In bankruptcy, an insider is a person or business that’s in a close relationship with a debtor (the person filing for bankruptcy). It’s common for an insider to have sensitive information about the debtor that isn’t widely known.
The bankruptcy court frowns upon a debtor doing favors for insiders over other creditors (such as paying out all available funds to people the debtor is close to). Therefore, transactions between the insider and the debtor get looked at critically.
Specifically, you’ll have to report such transactions on official bankruptcy form Statement of Financial Affairs for Individuals Filing for Bankruptcy. If the court finds that you inappropriately transferred money to an insider, it’s likely that the bankruptcy trustee—the official appointed to oversee your case—will unwind the transaction, recover the funds, and distribute them to creditors.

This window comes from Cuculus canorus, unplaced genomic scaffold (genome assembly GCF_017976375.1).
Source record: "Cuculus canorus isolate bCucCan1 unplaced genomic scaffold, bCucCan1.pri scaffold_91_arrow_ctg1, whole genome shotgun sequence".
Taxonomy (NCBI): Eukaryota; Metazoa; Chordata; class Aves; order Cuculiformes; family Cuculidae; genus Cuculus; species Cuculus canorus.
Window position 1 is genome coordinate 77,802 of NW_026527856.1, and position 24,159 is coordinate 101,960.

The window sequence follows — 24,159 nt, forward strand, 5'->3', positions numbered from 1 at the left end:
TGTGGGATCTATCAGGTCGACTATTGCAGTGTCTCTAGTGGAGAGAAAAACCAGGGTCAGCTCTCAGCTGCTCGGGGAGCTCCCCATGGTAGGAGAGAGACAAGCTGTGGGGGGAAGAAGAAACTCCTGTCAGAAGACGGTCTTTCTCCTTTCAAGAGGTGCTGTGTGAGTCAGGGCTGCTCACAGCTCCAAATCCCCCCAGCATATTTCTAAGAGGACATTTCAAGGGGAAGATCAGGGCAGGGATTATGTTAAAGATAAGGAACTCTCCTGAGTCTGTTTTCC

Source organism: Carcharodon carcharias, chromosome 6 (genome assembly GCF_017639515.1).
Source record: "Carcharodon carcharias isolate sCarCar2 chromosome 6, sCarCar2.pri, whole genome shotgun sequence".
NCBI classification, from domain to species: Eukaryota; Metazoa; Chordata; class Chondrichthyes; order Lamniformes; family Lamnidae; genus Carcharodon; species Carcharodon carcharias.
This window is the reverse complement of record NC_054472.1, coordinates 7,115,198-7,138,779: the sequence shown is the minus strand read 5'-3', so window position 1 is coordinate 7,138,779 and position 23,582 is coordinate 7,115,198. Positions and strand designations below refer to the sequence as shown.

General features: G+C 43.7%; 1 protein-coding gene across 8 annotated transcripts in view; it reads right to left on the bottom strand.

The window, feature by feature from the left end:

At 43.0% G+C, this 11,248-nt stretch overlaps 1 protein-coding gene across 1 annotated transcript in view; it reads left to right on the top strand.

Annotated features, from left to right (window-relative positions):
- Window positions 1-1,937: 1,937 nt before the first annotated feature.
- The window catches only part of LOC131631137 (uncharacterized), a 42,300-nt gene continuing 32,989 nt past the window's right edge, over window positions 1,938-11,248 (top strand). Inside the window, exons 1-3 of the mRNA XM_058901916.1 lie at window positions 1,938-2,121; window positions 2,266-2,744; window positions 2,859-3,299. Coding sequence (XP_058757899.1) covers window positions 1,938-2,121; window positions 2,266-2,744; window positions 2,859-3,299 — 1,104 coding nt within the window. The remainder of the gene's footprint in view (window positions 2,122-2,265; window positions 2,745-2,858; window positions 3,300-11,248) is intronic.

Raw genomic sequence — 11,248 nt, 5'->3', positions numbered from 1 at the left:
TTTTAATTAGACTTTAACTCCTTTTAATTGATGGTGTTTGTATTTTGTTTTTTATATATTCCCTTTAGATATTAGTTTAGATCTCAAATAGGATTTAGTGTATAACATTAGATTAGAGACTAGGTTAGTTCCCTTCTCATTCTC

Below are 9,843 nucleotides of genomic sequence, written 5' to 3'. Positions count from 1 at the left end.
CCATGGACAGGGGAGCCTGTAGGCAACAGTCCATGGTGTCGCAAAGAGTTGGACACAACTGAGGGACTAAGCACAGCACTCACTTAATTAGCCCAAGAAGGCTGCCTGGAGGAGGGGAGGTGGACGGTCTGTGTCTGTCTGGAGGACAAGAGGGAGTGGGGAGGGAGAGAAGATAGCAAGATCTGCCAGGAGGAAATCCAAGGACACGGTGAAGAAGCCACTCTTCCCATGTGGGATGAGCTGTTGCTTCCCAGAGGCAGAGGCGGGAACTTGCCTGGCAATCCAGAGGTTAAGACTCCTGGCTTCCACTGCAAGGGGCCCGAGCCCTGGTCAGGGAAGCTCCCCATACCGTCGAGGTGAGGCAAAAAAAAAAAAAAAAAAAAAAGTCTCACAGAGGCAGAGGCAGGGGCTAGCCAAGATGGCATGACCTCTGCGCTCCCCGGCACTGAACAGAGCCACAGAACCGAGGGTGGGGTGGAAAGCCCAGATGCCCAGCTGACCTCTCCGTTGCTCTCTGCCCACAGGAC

You can expect the trustee to look for the following transactions.
Preferences. The courts look carefully at the transactions made within the 90 days before the bankruptcy case was filed to determine if the debtor was trying to pay off debts owed to favored creditors. If the debtor made the transaction to or for the benefit of an insider, the look-back period would extend to one year.
Fraudulent transfers. The courts consider several factors when looking for fraud, including whether the debtor sold an item of property for its fair market value (rather than for a song) or transferred it to an insider.
Bankruptcy law lists examples of people and companies that are considered to be insiders. The list doesn’t include every possible type of insider. Also, the courts determine who is (or is not) an insider on a case-by-case basis. Here are some examples.
When the debtor is an individual:
When the debtor is a business:
Also, for both debtor types, insiders can include an affiliate or insider of an affiliate, as well as the managing agent of the debtor.